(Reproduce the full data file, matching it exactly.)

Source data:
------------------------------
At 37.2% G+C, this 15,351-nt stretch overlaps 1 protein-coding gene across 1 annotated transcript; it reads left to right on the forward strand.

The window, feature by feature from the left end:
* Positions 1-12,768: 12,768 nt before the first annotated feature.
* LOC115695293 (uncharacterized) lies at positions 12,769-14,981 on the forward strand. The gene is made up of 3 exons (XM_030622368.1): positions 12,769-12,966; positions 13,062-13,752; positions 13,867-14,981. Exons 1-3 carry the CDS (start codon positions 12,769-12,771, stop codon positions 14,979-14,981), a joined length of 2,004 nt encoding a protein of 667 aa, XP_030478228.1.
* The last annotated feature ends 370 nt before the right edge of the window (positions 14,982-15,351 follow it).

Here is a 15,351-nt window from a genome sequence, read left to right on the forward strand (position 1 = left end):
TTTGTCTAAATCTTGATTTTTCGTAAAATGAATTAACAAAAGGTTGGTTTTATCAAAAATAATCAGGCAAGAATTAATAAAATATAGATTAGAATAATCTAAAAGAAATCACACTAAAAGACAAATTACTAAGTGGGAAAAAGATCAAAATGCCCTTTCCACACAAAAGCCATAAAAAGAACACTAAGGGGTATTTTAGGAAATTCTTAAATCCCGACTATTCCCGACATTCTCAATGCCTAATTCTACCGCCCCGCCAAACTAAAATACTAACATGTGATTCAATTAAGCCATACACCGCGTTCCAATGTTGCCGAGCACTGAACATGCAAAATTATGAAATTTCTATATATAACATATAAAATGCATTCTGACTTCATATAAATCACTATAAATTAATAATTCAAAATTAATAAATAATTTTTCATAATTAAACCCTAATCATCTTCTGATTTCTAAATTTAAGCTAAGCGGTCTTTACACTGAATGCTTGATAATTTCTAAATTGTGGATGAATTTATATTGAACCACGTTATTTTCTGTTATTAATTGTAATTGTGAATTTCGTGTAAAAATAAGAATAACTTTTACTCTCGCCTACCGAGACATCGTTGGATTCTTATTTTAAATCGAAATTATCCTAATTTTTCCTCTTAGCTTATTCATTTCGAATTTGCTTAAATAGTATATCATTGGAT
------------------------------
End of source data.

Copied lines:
At 37.2% G+C, this 15,351-nt stretch overlaps 1 protein-coding gene across 1 annotated transcript; it reads left to right on the forward strand.

The window, feature by feature from the left end:
* Positions 1-12,768: 12,768 nt before the first annotated feature.
* LOC115695293 (uncharacterized) lies at positions 12,769-14,981 on the forward strand. The gene is made up of 3 exons (XM_030622368.1): positions 12,769-12,966; positions 13,062-13,752; positions 13,867-14,981. Exons 1-3 carry the CDS (start codon positions 12,769-12,771, stop codon positions 14,979-14,981), a joined length of 2,004 nt encoding a protein of 667 aa, XP_030478228.1.
* The last annotated feature ends 370 nt before the right edge of the window (positions 14,982-15,351 follow it).

Here is a 15,351-nt window from a genome sequence, read left to right on the forward strand (position 1 = left end):
TTTGTCTAAATCTTGATTTTTCGTAAAATGAATTAACAAAAGGTTGGTTTTATCAAAAATAATCAGGCAAGAATTAATAAAATATAGATTAGAATAATCTAAAAGAAATCACACTAAAAGACAAATTACTAAGTGGGAAAAAGATCAAAATGCCCTTTCCACACAAAAGCCATAAAAAGAACACTAAGGGGTATTTTAGGAAATTCTTAAATCCCGACTATTCCCGACATTCTCAATGCCTAATTCTACCGCCCCGCCAAACTAAAATACTAACATGTGATTCAATTAAGCCATACACCGCGTTCCAATGTTGCCGAGCACTGAACATGCAAAATTATGAAATTTCTATATATAACATATAAAATGCATTCTGACTTCATATAAATCACTATAAATTAATAATTCAAAATTAATAAATAATTTTTCATAATTAAACCCTAATCATCTTCTGATTTCTAAATTTAAGCTAAGCGGTCTTTACACTGAATGCTTGATAATTTCTAAATTGTGGATGAATTTATATTGAACCACGTTATTTTCTGTTATTAATTGTAATTGTGAATTTCGTGTAAAAATAAGAATAACTTTTACTCTCGCCTACCGAGACATCGTTGGATTCTTATTTTAAATCGAAATTATCCTAATTTTTCCTCTTAGCTTATTCATTTCGAATTTGCTTAAATAGTATATCATTGGAT